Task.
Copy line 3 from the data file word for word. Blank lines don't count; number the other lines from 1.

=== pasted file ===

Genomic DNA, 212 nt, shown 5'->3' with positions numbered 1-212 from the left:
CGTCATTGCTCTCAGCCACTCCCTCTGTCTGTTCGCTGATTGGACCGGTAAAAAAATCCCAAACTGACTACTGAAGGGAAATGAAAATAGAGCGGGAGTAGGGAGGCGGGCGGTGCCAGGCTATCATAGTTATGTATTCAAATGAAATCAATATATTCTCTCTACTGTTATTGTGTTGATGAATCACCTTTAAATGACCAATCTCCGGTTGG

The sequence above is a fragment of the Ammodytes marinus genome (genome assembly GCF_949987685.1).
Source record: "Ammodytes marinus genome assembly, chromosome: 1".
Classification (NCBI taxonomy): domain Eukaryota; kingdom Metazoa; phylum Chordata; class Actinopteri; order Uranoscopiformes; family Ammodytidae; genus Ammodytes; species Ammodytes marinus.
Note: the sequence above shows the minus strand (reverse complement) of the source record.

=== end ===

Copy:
The sequence above is a fragment of the Ammodytes marinus genome (genome assembly GCF_949987685.1).